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Soil Testing for Fruit Tree Orchard

Fruit Tree Orchard Green Soil Testing Kit
Fruit Tree Orchard Soil Testing
Although I now have plenty of open space to plant my fruit tree orchard, I want to make sure that the soil is not terrible.  I’m sure there are better places to plant an orchard but what I have is mine and I want to use it to it’s full capacity.  SO, I ran soil tests at multiple locations throughout the orchard area.  This was actually a LOT of work but very informative.  In most cases, the soil is fine for pH, Phosphorous and Potassium.  It is almost all deficient in Nitrogen but my understanding is that this is typical and not a huge barrier to using the soil.

Soil Nitrogen Test

Pink Nitrogen Deficiency in Fruit Tree Orchard
Nitrogen Deficiency in Fruit Tree Orchard
The soil in my fruit tree orchard is definitely nitrogen deficient.  I have elected NOT to apply any fertilizers until after the first year when I will have a better understanding of how the trees I select will perform in the soil I have.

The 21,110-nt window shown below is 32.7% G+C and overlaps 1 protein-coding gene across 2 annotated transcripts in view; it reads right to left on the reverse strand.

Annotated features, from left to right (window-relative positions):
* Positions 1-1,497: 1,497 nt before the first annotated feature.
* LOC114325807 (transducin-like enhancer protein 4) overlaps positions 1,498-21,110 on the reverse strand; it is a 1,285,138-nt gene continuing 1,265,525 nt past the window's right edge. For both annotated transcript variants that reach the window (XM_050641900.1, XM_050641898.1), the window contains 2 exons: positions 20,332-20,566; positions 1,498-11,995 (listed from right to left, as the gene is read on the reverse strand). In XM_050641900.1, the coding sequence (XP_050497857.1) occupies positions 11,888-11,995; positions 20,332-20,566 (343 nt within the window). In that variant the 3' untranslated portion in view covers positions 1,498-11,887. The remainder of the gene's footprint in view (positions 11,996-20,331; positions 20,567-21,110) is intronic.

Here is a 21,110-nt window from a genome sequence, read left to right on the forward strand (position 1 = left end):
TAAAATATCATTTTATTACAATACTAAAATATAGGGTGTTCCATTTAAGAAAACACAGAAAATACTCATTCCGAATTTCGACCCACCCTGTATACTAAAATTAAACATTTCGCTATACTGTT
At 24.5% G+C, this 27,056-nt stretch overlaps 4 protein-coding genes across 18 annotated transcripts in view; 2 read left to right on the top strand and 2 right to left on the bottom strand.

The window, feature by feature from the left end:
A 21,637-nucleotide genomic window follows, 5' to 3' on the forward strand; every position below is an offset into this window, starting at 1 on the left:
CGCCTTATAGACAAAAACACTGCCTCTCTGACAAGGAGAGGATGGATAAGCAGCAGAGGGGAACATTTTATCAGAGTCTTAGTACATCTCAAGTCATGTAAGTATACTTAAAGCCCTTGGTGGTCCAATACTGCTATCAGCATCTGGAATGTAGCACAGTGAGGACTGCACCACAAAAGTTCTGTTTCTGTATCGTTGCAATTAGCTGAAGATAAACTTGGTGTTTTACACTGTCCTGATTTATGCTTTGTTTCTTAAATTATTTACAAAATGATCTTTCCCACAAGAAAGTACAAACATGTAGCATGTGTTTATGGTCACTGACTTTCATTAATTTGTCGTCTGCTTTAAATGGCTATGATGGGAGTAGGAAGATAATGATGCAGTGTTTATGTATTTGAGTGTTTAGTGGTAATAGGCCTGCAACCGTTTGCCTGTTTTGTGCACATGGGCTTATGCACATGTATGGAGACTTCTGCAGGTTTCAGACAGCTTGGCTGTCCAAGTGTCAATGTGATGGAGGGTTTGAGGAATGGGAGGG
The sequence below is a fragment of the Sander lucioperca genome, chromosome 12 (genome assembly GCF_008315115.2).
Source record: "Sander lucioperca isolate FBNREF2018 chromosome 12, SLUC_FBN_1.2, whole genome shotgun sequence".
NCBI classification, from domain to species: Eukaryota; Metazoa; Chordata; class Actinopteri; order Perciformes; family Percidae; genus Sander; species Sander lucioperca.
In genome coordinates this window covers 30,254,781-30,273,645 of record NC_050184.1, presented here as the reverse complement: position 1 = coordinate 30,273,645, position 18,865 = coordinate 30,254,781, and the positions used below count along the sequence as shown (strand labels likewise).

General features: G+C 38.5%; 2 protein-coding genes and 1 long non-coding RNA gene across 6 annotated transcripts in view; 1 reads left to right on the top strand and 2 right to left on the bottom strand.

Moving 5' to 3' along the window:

Clearing and Burning for Fruit Tree Orchard

Burning Brown Stumps in Green and Brown Fruit Tree Orchard
Burning Stumps in Fruit Tree Orchard
The open space for my fruit tree orchard used to look like the dead forest in the background of this picture.  Most of the large Cedar Elm trees had died during the 2008 drought but needed to be cut and then roots dug.  Digging roots is very very hard so I elected to burn mine.  I drilled multiple 1″ holes deep into the trunk and filled them with a potion that consisted of salt peter – Potassium Nitrate.  The Potassium Nitrate combines with the decomposing carbon of the wood fibers to form a very low grade gunpowder.  This low grade gun powder provide oxygen when the fire is burning deep inside the stump and ashes cover the top – this allows the stump to continue burning for longer. It was hard but it was fun – most stumps burned for more than 48 hours!

More Burned Stumps

Borwn Stumps in Green Fruit Tree Orchard are Very Large
Stumps in Fruit Tree Orchard are Very Large
Even after the stumps were burned, a lot of stump still remained in the ground.  At least now, they individual roots were no longer connected together and I could us a tractor with a plow to gently tug them loose.  There was much more stump in the ground that I would have imagined!

Deep Plowing the Fruit Tree Orchard